Discussion in 'Electricians' Talk' started by Possom, Aug 28, 2017.
Just a quick note and I think this is important - my electric toothbrush has been plugged into that shaver socket in the picture for what some 4 hrs and out of curiosity I just felt the metal plate - it is warm/very warm and there is a pronounced vibration evident. If the face plate was plastic then it might indeed induce a hairline crack I would think over a period of time.
Maybe you should only plug these toothbrushes into a socket which has the shaver/electric toothbrush symbol on it, or is it normal for them to run at an elevated temperature?
Exactly ... and then feel it after 24 hours. At least with the metal ones the heat can spread across the plate a lost more easily and air can cool it.
What are we buying Mr P? MK or perhaps another make (must be brushed satin or something like that)? Will purchase the one for tooth brush charger and shaver - that heat build up and very strong vibration was no joke.
I'm going to get the white MK socket with the toothbrush symbol.
It actually appears to be the only one available which has a toothbrush symbol.
SF should have them available - unless there is some real ancient stock! Check the date code on the box, it will be something like F1520N where the 15 represents 2015 and 20 is the week. Year 15 and above should be fine - my two are.
Quite an eye-opener, this thread.
I have to say I am surprised - I'd have assumed that a shaver would easily demand more power than a leccy toothie.
Electric toothbrushes have been available for many years now - I have an old cordless-charging Braun in my cupboard (got bored with it) - and I'd happily leave that charging via the 'shaver only' outlet I fitted more than a decade ago.
And I'm pretty sure many millions of others have done so too.
Quite worrying that it may actually be an issue.
I think maybe the issue is that a shaver socket was designed so you plugged your shaver in, had a shave, unplugged the shaver.
So yes, DA the shaver probably does take more power over a short term.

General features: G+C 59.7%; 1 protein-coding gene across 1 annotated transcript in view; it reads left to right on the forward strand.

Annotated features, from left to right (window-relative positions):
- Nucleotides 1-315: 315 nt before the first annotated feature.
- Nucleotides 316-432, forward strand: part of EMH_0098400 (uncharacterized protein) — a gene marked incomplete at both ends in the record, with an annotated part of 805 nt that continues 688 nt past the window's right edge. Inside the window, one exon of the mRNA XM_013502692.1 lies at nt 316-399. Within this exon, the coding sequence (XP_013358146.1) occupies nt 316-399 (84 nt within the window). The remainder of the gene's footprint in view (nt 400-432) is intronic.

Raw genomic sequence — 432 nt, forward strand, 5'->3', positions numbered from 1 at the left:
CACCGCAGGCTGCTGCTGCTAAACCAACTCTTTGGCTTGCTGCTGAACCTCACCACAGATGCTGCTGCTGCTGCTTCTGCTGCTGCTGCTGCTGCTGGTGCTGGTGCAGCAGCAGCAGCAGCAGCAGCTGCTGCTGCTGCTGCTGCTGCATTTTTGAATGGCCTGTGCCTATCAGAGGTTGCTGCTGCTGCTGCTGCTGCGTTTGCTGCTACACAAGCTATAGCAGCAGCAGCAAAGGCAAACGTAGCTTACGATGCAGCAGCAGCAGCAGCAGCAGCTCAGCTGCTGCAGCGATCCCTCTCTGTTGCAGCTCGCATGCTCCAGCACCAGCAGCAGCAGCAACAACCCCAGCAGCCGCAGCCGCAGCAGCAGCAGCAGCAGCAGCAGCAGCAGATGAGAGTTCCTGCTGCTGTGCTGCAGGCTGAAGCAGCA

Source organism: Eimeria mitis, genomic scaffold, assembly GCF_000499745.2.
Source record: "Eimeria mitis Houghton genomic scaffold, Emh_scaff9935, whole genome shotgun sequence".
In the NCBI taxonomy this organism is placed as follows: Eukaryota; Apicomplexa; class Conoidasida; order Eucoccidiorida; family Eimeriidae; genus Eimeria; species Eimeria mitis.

Peeps plug in a toothbrush to charge, not clean their teeth, so the load is continuous rather than short term, although it will reduce as the brush charges.
As with all things, manufacturers want to reduce costs so have made windings thinner, cheaper etc so the older units that were built like brick boghouses have no problem in handling the load, but newer equipment has been thinned down and is not so forgiving.
Just my thoughts.
As I said before, it is NOT the load that causes heating but the losses in the transformer which will be broadly similar irrespective of load. Even te older ones said to unplug the razor when not in use - unplugging cuts the supply to te primary and thus no heating.
Thanks Possum for the info - all appreciated m8
I would not expect the power taken by the tooth brush is the problem, it is the loses in the transformer which cause the problem, it is designed to be only powered when shaving or cleaning teeth, once this operation is completed pulling out the plug switches off the supply to transformer.
What would be interesting is to plug in a plug without it powering anything, all it is doing is pushing on the switch which allows power into the transformer, and see if it gets hot.
The same applies to 110 volt power tool transformers, the old tin box on the wall has a good quality transformer, with no power tools plugged in it is quite cool, however plug in a yellow brick for 24 hour even with nothing plugged in and it gets quite warm.
More expense - wish I knew about all this stuff before I bought my flamin shaver socket phnrrrrr phnrrrrrr
I think if you read my post again you will see I stated that it was the fact there was something plugged in continuously causing the transfomer to be continuously supplied. Using and electric shaver was plugged in, used and then unplugged was also my statement. Please read my comments correctly before shouting.
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